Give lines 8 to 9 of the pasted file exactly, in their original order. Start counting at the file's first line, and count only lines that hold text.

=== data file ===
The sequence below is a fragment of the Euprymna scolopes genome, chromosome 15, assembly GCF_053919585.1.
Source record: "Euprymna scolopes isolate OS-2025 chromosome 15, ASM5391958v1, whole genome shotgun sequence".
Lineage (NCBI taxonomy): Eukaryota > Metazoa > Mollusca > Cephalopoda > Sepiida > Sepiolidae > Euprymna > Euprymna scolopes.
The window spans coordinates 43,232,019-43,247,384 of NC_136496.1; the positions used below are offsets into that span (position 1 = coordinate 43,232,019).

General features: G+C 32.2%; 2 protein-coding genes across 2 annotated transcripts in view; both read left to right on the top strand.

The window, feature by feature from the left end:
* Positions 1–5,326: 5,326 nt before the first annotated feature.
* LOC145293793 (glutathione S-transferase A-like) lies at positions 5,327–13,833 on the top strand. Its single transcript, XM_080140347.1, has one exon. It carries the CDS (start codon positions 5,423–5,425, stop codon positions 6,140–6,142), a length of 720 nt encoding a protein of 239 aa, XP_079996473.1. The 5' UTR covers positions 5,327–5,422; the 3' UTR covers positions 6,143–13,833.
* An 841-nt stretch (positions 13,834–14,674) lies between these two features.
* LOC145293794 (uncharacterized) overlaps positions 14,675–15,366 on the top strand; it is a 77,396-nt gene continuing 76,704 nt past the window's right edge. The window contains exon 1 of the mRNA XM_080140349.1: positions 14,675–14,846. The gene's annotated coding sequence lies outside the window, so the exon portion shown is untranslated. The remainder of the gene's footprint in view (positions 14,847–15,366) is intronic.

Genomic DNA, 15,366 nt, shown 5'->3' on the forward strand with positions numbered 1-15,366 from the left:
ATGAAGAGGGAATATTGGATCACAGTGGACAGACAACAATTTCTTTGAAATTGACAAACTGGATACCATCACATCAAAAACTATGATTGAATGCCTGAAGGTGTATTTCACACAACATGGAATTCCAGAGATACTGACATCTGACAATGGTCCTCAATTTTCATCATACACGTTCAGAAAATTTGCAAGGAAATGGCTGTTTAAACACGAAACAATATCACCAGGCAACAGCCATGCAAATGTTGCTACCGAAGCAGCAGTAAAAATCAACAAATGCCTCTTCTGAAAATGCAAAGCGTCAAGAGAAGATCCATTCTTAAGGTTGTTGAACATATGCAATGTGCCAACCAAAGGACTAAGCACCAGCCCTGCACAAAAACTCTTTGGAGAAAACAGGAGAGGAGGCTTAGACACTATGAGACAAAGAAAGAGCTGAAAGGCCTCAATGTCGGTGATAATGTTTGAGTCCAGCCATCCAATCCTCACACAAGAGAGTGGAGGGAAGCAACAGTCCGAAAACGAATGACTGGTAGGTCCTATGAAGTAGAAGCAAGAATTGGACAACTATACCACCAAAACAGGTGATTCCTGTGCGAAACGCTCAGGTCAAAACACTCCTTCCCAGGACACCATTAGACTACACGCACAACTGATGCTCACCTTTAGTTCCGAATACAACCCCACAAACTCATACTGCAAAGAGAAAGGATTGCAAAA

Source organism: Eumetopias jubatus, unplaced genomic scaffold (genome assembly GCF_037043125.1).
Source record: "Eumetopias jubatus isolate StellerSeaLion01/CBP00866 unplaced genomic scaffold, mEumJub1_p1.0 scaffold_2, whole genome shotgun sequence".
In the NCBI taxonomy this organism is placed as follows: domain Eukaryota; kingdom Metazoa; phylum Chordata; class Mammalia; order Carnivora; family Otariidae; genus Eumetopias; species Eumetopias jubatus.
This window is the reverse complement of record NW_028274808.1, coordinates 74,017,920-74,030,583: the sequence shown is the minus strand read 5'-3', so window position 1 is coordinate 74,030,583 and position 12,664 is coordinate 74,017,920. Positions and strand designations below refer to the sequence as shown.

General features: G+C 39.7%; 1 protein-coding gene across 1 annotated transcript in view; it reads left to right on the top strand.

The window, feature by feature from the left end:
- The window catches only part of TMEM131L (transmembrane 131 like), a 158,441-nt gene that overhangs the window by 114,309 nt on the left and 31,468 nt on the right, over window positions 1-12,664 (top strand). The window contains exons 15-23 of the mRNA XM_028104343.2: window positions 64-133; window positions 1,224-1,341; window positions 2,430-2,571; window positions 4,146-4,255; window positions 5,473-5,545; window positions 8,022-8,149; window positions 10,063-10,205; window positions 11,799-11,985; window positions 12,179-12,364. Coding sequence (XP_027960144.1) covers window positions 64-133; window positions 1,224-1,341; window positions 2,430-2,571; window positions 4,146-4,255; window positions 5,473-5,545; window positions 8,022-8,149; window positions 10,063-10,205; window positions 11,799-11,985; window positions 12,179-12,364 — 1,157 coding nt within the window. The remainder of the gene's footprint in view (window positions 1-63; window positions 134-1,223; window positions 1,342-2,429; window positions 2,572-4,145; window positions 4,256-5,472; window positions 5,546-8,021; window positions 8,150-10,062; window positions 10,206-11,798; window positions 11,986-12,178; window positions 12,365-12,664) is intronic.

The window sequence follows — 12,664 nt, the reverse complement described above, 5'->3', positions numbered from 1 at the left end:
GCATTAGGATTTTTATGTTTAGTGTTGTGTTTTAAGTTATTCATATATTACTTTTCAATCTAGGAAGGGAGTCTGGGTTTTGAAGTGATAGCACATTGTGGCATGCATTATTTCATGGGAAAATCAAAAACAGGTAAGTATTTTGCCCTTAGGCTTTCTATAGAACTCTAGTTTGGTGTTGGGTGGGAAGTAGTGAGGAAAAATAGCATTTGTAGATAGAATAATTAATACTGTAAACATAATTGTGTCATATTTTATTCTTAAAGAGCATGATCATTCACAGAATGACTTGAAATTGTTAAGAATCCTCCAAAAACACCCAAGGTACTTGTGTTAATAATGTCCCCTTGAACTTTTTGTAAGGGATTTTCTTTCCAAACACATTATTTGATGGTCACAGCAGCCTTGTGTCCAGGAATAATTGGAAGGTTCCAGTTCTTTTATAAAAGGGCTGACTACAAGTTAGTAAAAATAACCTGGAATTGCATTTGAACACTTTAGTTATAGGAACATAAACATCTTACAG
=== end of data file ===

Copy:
* LOC145293793 (glutathione S-transferase A-like) lies at positions 5,327–13,833 on the top strand. Its single transcript, XM_080140347.1, has one exon. It carries the CDS (start codon positions 5,423–5,425, stop codon positions 6,140–6,142), a length of 720 nt encoding a protein of 239 aa, XP_079996473.1. The 5' UTR covers positions 5,327–5,422; the 3' UTR covers positions 6,143–13,833.
* An 841-nt stretch (positions 13,834–14,674) lies between these two features.